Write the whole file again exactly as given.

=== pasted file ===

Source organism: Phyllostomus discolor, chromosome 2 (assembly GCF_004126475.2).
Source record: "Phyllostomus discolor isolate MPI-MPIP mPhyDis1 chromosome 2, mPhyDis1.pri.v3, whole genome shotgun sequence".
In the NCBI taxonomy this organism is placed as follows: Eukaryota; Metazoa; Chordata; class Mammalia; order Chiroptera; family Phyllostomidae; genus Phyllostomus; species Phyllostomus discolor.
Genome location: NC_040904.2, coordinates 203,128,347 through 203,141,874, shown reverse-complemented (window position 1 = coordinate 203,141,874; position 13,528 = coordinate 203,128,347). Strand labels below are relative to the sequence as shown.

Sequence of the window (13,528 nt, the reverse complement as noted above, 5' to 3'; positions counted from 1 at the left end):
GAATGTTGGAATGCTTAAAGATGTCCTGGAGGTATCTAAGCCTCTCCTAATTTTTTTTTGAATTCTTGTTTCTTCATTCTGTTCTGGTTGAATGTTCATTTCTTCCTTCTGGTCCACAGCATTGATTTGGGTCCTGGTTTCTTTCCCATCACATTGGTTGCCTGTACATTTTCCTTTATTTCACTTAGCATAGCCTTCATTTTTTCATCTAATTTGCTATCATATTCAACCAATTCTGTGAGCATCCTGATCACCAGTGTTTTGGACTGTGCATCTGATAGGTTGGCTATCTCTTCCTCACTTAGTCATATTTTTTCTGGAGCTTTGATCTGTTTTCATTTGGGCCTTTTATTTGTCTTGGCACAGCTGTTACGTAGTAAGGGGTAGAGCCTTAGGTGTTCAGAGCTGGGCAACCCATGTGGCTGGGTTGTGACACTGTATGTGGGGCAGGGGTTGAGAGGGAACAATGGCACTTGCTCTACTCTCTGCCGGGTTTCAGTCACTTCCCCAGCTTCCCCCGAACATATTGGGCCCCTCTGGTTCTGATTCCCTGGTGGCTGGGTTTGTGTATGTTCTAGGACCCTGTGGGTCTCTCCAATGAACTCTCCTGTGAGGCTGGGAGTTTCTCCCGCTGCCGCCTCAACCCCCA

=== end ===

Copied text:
Source organism: Phyllostomus discolor, chromosome 2 (assembly GCF_004126475.2).
Source record: "Phyllostomus discolor isolate MPI-MPIP mPhyDis1 chromosome 2, mPhyDis1.pri.v3, whole genome shotgun sequence".
In the NCBI taxonomy this organism is placed as follows: Eukaryota; Metazoa; Chordata; class Mammalia; order Chiroptera; family Phyllostomidae; genus Phyllostomus; species Phyllostomus discolor.
Genome location: NC_040904.2, coordinates 203,128,347 through 203,141,874, shown reverse-complemented (window position 1 = coordinate 203,141,874; position 13,528 = coordinate 203,128,347). Strand labels below are relative to the sequence as shown.

Sequence of the window (13,528 nt, the reverse complement as noted above, 5' to 3'; positions counted from 1 at the left end):
GAATGTTGGAATGCTTAAAGATGTCCTGGAGGTATCTAAGCCTCTCCTAATTTTTTTTTGAATTCTTGTTTCTTCATTCTGTTCTGGTTGAATGTTCATTTCTTCCTTCTGGTCCACAGCATTGATTTGGGTCCTGGTTTCTTTCCCATCACATTGGTTGCCTGTACATTTTCCTTTATTTCACTTAGCATAGCCTTCATTTTTTCATCTAATTTGCTATCATATTCAACCAATTCTGTGAGCATCCTGATCACCAGTGTTTTGGACTGTGCATCTGATAGGTTGGCTATCTCTTCCTCACTTAGTCATATTTTTTCTGGAGCTTTGATCTGTTTTCATTTGGGCCTTTTATTTGTCTTGGCACAGCTGTTACGTAGTAAGGGGTAGAGCCTTAGGTGTTCAGAGCTGGGCAACCCATGTGGCTGGGTTGTGACACTGTATGTGGGGCAGGGGTTGAGAGGGAACAATGGCACTTGCTCTACTCTCTGCCGGGTTTCAGTCACTTCCCCAGCTTCCCCCGAACATATTGGGCCCCTCTGGTTCTGATTCCCTGGTGGCTGGGTTTGTGTATGTTCTAGGACCCTGTGGGTCTCTCCAATGAACTCTCCTGTGAGGCTGGGAGTTTCTCCCGCTGCCGCCTCAACCCCCA